Monday, September 21, 2009
Thursday, September 10, 2009
Tuesday, September 8, 2009
It’s no secret that millions of rupees are spent during the major festivals in
Let’s take some example. I’ve been trying to get an estimate of the amount of money spent in Durga Pujas and the Ganesha Pujas in Bengal and Maharastra, Diwali throughout
Now let’s see how this $1billion is being spent and where the money is actually flowing. The first name that comes to my mind is Kumortuli – the traditional Bengali name for the place where the idols are made by highly skilled people who have been doing this job for generations. Without creating the idols all these people would have had absolutely no other job, because the only thing that they know is to create these highly artistic idols. This form of folk art is one of the few surviving old arts in
Next comes the thousands of laborers who get employment for close to 100 days just for putting up the pandals. Employment for 100 days for something constructive is something that even the National Rural Employment Guarantee Scheme fails to provide in many cases. I’m not aware of anything else where people pull in money to create guaranteed employment for so many people. You have to just see the creations of these people to believe what’s the level of skills and creativities they have. Undoubtedly the pandals created during Durga Puja are folk art, technology and creativity at their zenith. I don’t know if there is any other domain where all these unknown faces of the creative world would have shown their skills in this big a scale.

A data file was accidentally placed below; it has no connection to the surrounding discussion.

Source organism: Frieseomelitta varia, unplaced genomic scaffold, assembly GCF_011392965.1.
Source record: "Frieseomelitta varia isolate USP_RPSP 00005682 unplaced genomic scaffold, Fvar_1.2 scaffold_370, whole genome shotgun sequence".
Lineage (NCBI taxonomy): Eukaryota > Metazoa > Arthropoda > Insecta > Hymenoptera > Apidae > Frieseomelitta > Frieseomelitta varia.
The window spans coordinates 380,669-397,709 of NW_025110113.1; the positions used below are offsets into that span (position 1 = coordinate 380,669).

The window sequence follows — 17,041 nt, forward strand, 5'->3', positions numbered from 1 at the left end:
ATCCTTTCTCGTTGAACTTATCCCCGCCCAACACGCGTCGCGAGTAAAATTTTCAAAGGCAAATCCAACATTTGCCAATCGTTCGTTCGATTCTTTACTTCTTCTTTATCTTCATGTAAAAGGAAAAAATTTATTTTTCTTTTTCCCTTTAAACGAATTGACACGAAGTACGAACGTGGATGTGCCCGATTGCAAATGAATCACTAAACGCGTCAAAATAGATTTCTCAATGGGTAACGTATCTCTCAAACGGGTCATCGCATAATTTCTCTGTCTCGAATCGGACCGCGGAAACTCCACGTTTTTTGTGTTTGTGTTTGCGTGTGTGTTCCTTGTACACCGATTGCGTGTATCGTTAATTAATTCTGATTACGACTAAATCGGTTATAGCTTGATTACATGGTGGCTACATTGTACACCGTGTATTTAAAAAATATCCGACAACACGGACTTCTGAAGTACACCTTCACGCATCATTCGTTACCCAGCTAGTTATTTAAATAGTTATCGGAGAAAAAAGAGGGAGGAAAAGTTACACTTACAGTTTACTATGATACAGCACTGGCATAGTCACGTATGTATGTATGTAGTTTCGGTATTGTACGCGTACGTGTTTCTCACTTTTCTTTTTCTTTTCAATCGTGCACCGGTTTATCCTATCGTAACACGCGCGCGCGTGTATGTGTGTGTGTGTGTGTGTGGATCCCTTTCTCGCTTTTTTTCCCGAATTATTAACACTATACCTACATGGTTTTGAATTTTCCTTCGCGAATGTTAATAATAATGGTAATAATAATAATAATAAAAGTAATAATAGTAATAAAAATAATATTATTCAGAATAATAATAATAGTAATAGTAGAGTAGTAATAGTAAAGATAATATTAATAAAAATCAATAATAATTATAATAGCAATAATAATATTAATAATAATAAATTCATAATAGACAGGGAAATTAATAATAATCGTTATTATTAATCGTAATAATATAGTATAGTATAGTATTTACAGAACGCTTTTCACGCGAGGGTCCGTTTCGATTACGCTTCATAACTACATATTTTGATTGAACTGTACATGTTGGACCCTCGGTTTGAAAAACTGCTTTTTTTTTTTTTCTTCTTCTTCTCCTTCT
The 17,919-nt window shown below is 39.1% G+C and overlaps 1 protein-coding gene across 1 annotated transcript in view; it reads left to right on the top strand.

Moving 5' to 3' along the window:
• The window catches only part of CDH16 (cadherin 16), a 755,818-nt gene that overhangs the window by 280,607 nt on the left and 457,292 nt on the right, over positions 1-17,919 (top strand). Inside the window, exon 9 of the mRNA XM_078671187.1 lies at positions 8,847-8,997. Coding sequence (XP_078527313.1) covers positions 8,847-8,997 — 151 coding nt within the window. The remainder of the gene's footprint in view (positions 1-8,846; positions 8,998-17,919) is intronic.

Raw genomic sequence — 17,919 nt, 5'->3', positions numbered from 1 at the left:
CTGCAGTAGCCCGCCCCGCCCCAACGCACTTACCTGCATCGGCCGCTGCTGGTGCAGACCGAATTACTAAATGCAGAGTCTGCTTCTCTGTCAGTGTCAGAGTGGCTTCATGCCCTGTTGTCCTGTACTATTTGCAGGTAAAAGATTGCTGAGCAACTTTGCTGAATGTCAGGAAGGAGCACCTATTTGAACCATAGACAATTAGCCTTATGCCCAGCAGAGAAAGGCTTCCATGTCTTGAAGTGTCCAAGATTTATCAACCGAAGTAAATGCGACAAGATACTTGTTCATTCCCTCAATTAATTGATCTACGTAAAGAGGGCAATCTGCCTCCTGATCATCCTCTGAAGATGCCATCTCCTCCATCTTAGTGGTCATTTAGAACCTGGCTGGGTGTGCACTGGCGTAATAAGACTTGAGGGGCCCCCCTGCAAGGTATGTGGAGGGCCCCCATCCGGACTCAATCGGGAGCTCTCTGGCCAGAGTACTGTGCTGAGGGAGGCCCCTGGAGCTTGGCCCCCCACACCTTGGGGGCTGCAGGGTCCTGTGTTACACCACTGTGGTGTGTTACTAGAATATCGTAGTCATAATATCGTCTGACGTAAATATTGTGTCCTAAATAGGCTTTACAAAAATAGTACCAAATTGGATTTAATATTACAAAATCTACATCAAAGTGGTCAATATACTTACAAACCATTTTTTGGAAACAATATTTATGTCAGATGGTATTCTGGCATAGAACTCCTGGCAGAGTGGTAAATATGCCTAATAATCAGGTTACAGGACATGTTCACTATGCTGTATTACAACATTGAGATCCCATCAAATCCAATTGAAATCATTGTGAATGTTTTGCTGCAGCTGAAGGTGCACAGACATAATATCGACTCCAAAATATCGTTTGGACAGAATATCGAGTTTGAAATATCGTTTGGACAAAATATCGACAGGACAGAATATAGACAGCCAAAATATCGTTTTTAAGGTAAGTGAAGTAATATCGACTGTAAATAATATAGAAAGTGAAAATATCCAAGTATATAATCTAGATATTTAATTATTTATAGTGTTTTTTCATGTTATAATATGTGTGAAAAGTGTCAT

Then there are the people involved in setting up the fabulous lighting. People who have seen the Durga Puja in
The millions of people who throng the various Puja venues are catered to by few thousands of small time vendors who sell snacks, handicrafts etc. Never ever do they get so many customers. They wait for this period of the year for the most brisk business.
Dhak, a form of drum (dhol), very specific to Bengal, is an inseparable part of the festivities in
Finally, Durga Puja is also a cultural festival. Almost all the Pujas have back-to-back cultural programs for all the four or five days. These give opportunity to many artistes from various fields of performing arts. Even the highest paid singers in
A very crude estimate says that there may be roughly 5000 Durga Pujas in
Had it not been for the Puja, almost this entire amount of $1billion would have been either not spent at all or spent for something else which would have taken much longer to percolate to these 1million people. For example, say you pay Rs.1000 towards a particular Puja. Had there not been this Puja then you would have either saved this money or spent on eating out or buying some CDs, or watching a movie or just chilling out in a pub. In all these cases also your 1000 bucks would have percolated to few of these 1million people, but off course not at the rate at which it does in the case of Durga Puja.
The same mathematics would apply for the other festivals also. So all these festivals, which are indirect or direct manifestations of our devotions and religiosity, actually play a great role in our economy. So devotions do ‘pay’ at times!!